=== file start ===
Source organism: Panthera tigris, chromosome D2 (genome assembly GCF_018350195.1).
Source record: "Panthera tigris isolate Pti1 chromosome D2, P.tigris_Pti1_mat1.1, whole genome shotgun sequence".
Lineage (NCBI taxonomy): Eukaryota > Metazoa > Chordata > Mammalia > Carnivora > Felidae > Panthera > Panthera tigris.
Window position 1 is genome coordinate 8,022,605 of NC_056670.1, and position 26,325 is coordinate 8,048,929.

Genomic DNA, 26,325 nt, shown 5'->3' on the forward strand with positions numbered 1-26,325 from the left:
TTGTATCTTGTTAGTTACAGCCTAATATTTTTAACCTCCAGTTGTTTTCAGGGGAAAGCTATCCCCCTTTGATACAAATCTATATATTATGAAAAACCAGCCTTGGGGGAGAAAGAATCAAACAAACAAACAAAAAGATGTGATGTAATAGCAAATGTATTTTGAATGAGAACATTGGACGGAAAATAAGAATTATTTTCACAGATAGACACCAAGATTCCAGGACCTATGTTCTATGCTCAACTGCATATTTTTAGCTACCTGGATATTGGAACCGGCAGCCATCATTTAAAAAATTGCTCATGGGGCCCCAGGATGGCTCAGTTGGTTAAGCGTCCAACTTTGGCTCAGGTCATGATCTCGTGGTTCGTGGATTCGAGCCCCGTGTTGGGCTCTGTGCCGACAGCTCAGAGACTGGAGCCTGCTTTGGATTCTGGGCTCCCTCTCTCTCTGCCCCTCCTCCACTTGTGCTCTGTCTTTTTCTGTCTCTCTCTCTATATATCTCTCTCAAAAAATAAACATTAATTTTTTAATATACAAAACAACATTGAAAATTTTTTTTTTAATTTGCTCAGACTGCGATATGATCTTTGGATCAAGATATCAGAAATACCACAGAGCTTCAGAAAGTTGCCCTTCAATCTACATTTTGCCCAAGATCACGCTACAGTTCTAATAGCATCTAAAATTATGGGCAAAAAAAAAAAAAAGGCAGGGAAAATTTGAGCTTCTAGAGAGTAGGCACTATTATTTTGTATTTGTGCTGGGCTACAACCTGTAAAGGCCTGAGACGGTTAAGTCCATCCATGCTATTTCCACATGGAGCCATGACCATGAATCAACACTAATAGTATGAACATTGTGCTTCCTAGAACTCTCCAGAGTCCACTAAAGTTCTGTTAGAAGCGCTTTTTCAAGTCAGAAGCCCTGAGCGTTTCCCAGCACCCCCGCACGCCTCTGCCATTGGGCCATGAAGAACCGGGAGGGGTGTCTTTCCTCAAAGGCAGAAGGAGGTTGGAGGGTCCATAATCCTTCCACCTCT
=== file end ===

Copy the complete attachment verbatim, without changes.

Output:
Source organism: Panthera tigris, chromosome D2 (genome assembly GCF_018350195.1).
Source record: "Panthera tigris isolate Pti1 chromosome D2, P.tigris_Pti1_mat1.1, whole genome shotgun sequence".
Lineage (NCBI taxonomy): Eukaryota > Metazoa > Chordata > Mammalia > Carnivora > Felidae > Panthera > Panthera tigris.
Window position 1 is genome coordinate 8,022,605 of NC_056670.1, and position 26,325 is coordinate 8,048,929.

Genomic DNA, 26,325 nt, shown 5'->3' on the forward strand with positions numbered 1-26,325 from the left:
TTGTATCTTGTTAGTTACAGCCTAATATTTTTAACCTCCAGTTGTTTTCAGGGGAAAGCTATCCCCCTTTGATACAAATCTATATATTATGAAAAACCAGCCTTGGGGGAGAAAGAATCAAACAAACAAACAAAAAGATGTGATGTAATAGCAAATGTATTTTGAATGAGAACATTGGACGGAAAATAAGAATTATTTTCACAGATAGACACCAAGATTCCAGGACCTATGTTCTATGCTCAACTGCATATTTTTAGCTACCTGGATATTGGAACCGGCAGCCATCATTTAAAAAATTGCTCATGGGGCCCCAGGATGGCTCAGTTGGTTAAGCGTCCAACTTTGGCTCAGGTCATGATCTCGTGGTTCGTGGATTCGAGCCCCGTGTTGGGCTCTGTGCCGACAGCTCAGAGACTGGAGCCTGCTTTGGATTCTGGGCTCCCTCTCTCTCTGCCCCTCCTCCACTTGTGCTCTGTCTTTTTCTGTCTCTCTCTCTATATATCTCTCTCAAAAAATAAACATTAATTTTTTAATATACAAAACAACATTGAAAATTTTTTTTTTAATTTGCTCAGACTGCGATATGATCTTTGGATCAAGATATCAGAAATACCACAGAGCTTCAGAAAGTTGCCCTTCAATCTACATTTTGCCCAAGATCACGCTACAGTTCTAATAGCATCTAAAATTATGGGCAAAAAAAAAAAAAAGGCAGGGAAAATTTGAGCTTCTAGAGAGTAGGCACTATTATTTTGTATTTGTGCTGGGCTACAACCTGTAAAGGCCTGAGACGGTTAAGTCCATCCATGCTATTTCCACATGGAGCCATGACCATGAATCAACACTAATAGTATGAACATTGTGCTTCCTAGAACTCTCCAGAGTCCACTAAAGTTCTGTTAGAAGCGCTTTTTCAAGTCAGAAGCCCTGAGCGTTTCCCAGCACCCCCGCACGCCTCTGCCATTGGGCCATGAAGAACCGGGAGGGGTGTCTTTCCTCAAAGGCAGAAGGAGGTTGGAGGGTCCATAATCCTTCCACCTCT